Sun, Yun (1992) NMR Studies of Protein-DNA Interactions : Determinations of DNA Structures Recognized by Bin Recombinase and Studies of Their Roles in Protein Binding Interactions. Dissertation (Ph.D.), California Institute of Technology. http://resolver.caltech.edu/CaltechTHESIS:09132011-160134197
The solution structures of two DNA oligomers were determined by the 2-D NMR method. These 14-base-pair DNA molecules contain the recognition sites for Hin recombinase. In spite of the differences in their sequences, the two structures are remarkably similar. The refined DNA structures possess a significant bend (25-32°) in the middle of the helices. As a result of the bending, the nearby major groove is compressed at almost exactly the position where the recombinase binds. The DNA molecules were also found to have a deepened and narrowed minor groove near the continuous dA tracts, where the minor groove contact happens between the N-terminal residues of the recombinase binding domain and the DNA molecules. Such pre-existing unique features of the free DNA molecules are likely to contribute to the specific interaction of the protein and the DNA tracts. Structure determinations by the NMR method were preceded with the use of complete relaxation matrix analysis and restrained molecular dynamics. A data processing system were developed which allowed us to simulate the NMR spectra and quantifying intensities from an overlapped data set. A complete system for high-resolution structure determinations in solution were set up and evaluated.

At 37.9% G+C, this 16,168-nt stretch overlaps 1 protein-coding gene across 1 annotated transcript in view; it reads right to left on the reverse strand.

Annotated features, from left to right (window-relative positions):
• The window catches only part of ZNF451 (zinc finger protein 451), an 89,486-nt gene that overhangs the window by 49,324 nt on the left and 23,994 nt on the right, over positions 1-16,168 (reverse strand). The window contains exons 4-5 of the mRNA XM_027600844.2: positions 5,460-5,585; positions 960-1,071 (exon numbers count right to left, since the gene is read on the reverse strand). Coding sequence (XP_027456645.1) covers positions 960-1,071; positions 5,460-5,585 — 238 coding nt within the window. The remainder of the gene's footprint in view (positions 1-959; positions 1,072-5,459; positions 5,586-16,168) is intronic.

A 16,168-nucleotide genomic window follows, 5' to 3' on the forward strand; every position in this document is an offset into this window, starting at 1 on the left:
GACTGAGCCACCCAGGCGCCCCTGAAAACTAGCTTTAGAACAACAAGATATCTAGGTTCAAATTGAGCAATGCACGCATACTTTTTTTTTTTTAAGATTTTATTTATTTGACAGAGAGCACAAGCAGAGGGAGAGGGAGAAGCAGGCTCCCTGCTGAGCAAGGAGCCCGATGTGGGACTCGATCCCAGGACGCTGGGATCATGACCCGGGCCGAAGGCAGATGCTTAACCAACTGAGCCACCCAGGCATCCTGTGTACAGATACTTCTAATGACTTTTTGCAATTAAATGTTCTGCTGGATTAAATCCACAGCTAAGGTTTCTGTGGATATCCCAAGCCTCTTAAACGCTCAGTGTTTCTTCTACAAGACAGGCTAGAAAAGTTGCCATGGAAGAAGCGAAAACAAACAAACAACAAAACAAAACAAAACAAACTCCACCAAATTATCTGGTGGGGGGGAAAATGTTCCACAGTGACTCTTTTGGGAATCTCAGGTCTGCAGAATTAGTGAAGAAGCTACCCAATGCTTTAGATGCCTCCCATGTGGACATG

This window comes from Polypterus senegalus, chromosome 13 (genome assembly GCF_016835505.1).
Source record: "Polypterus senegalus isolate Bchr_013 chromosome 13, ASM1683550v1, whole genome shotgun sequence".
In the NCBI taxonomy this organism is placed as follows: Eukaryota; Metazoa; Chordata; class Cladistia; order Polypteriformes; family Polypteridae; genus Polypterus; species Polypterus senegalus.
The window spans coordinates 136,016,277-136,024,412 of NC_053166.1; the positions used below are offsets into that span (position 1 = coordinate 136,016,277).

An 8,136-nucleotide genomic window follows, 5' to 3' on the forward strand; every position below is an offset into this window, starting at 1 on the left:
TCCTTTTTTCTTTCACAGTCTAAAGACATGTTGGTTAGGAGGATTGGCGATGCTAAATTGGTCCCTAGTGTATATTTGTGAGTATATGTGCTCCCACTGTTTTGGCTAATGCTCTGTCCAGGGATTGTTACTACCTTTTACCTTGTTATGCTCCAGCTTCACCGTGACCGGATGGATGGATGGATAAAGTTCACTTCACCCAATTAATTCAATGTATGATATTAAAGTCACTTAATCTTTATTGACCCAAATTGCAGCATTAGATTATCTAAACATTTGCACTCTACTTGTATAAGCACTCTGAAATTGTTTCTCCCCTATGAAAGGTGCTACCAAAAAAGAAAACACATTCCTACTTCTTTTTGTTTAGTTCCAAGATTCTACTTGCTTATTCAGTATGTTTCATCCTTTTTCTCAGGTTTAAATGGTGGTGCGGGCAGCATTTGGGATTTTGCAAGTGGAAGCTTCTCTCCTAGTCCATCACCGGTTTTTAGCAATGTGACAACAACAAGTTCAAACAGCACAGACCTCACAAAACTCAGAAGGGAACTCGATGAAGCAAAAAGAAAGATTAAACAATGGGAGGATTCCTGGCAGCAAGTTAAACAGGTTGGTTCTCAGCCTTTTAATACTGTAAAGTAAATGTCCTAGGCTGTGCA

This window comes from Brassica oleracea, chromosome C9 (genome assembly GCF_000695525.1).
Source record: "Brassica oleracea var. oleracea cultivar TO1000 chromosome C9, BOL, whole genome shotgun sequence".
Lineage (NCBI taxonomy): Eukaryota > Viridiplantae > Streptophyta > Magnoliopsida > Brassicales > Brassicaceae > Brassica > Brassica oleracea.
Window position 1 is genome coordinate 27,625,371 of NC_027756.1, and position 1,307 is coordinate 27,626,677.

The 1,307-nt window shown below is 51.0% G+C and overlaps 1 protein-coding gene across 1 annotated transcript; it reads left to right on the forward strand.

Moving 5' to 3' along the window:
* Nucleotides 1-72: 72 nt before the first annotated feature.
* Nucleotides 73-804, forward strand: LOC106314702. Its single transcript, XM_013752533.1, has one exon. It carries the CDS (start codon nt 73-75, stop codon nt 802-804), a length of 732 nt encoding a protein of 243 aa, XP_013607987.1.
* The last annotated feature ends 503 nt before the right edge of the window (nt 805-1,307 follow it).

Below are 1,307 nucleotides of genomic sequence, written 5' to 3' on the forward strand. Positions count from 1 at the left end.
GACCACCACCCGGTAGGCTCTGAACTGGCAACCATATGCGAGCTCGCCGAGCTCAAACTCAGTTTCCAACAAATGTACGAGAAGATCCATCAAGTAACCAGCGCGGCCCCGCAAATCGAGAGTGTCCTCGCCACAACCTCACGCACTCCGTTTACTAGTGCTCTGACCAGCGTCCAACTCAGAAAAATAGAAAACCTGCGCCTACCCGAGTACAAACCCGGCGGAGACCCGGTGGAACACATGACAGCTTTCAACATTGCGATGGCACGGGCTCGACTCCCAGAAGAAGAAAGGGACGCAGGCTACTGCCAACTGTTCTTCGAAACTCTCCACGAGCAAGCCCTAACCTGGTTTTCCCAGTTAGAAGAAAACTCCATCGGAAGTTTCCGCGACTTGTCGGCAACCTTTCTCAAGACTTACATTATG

The conformation of the Hin 52mer peptide-the binding domain of the Hin recombinase-and its binding interactions with the DNA oligomers are studied by NMR, circular dichroism and chromatographic methods. The conclusion is that the peptide does not have a unique and stable conformation alone as a single monomer in solution. The Hin peptide can be prevented from being aggregated by adjusting to acidic conditions, and it can be folded to a stable tertiary structure in an artificial environment with small amounts of trifluoroethanol. The Hin 52mer peptide conformation is greatly stabilized or induced by the presence of the DNA bearing specific binding sequences. The DNA binding activities of the peptide may be assayed by a chromatographic method. The behavior of the peptide in the binding complex and the characteristic structural features of the DNA molecules suggest the active role of the DNA in protein-DNA interactions providing complementary interactions with the peptide and stabilizing the peptide conformation upon its binding.
|Item Type:||Thesis (Dissertation (Ph.D.))|
|Degree Grantor:||California Institute of Technology|
|Division:||Chemistry and Chemical Engineering|
|Thesis Availability:||Restricted to Caltech community only|
|Defense Date:||6 January 1992|
|Default Usage Policy:||No commercial reproduction, distribution, display or performance rights in this work are provided.|
|Deposited By:||John Wade|
|Deposited On:||16 Sep 2011 21:58|
|Last Modified:||26 Dec 2012 04:38|
- Final Version
Restricted to Caltech community only
See Usage Policy.
Repository Staff Only: item control page